Identify schools that already gather career interest information through systems such as Naviance, Career Cruising, etc. and ask if you can use their data.

  • TIP 1: Remember to remind schools that our surveys are free—they have to pay for most other systems.
  • TIP 2: Learn about the systems your schools use to gather career interest information and become an expert on their pros and cons. Our surveys may still be a great addition to what they are already doing. Make sure they know that we use our data to connect students directly with local businesses. No other survey does that!

2. Build Strategic Partnerships

Join career and technical education (CTE) advisory boards. All of the individual CTE programs (law enforcement, aviation, automotive, etc.) have their own advisory boards that meet throughout the school year. CTE teachers are required to find people working in their profession to join the board and advise them on the curriculum. If you are working to start a post for the students in their career field, they will be happy to invite you to join their board. You may even meet a person on the board who would sponsor the post.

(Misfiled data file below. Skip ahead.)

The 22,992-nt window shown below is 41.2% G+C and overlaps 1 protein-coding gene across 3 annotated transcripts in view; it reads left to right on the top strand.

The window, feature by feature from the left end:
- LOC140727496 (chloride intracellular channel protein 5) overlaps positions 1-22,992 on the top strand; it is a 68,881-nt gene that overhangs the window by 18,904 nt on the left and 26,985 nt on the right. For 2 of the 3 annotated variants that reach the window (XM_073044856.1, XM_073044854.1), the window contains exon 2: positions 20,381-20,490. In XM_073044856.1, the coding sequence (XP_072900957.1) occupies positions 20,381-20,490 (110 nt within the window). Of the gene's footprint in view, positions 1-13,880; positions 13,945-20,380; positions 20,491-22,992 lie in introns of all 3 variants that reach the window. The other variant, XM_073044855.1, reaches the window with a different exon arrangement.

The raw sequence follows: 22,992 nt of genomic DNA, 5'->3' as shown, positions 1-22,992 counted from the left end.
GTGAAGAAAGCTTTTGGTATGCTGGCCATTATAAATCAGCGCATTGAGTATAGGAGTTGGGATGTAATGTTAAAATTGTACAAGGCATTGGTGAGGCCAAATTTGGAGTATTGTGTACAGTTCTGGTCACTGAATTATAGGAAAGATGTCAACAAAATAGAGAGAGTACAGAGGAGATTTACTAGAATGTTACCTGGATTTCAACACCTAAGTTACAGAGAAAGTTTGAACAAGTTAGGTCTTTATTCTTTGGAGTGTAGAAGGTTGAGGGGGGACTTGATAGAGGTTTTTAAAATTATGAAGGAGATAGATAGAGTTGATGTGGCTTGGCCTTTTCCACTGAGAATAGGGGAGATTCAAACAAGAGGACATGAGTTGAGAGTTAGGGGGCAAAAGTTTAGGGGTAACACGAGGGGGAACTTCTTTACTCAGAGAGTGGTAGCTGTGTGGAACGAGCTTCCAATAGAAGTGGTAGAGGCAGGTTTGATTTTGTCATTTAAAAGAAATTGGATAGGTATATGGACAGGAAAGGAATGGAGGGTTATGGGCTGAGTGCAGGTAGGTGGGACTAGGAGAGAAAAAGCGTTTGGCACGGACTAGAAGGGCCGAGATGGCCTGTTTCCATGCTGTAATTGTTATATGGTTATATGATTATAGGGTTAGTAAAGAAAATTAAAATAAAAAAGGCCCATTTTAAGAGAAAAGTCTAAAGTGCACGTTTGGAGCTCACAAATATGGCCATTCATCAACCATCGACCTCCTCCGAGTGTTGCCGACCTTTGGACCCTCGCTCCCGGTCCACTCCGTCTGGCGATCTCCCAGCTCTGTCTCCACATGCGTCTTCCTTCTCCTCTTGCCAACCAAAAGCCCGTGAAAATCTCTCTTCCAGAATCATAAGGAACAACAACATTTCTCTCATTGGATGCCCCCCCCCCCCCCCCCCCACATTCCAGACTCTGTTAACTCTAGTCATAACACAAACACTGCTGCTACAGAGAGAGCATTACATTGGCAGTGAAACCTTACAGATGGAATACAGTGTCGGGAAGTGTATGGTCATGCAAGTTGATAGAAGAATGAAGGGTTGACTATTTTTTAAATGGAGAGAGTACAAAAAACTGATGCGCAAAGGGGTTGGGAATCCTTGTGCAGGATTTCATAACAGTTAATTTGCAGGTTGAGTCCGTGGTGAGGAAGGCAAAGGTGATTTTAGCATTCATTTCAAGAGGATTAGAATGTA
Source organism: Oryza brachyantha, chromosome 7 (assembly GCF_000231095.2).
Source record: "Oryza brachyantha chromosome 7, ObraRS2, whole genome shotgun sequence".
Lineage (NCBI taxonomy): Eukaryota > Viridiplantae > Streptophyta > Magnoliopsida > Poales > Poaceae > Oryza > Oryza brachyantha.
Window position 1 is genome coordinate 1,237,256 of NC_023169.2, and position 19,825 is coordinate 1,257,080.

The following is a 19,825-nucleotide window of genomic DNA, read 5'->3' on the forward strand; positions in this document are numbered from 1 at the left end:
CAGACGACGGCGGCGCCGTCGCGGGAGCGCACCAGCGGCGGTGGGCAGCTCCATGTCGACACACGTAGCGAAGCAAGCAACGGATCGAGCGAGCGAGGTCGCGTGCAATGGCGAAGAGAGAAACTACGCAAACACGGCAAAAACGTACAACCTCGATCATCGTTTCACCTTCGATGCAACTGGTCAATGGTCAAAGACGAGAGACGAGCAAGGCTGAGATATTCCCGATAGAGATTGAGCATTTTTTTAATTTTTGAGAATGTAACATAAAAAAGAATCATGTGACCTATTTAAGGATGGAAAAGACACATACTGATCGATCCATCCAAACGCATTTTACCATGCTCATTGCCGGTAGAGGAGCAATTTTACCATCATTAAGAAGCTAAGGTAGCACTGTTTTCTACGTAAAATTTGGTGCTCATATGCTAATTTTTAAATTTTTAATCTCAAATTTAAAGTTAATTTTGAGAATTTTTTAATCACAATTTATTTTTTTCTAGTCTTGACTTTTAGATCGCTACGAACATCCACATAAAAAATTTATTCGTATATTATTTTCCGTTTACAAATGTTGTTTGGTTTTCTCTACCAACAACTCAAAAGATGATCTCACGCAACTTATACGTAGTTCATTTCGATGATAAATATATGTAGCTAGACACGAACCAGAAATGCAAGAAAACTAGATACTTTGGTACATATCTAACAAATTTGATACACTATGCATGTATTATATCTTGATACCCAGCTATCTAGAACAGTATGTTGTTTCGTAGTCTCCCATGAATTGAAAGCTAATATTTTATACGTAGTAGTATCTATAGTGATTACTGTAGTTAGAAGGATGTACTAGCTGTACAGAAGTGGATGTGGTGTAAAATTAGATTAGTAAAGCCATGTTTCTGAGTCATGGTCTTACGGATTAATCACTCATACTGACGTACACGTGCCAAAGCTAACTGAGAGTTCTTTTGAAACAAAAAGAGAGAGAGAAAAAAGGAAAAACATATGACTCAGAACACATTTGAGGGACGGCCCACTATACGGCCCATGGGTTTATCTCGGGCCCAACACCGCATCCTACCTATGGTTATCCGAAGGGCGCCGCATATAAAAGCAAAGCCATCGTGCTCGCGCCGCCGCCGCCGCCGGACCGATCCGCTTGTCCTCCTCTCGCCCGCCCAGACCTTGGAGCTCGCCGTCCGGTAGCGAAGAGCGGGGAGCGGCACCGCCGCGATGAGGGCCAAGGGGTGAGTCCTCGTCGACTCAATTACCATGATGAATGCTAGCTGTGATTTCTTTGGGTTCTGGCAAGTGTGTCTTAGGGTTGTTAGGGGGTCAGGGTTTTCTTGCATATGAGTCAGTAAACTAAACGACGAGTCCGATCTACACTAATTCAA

• TIP: Schools always need more internship opportunities for their students, but businesses are often reluctant to have interns because it’s a big commitment. Exploring Posts are a great way to get businesses involved that are reluctant to offer traditional internships. Set them up to offer Exploring experiences once or twice a month (at minimum). Often, representatives at these businesses will meet Explorers that they see great potential in, and this relationship can grow into an internship or employment. Additionally, youth will get excited about being involved and may ask for an internship themselves. It’s really hard to say no to a young person excited about your industry!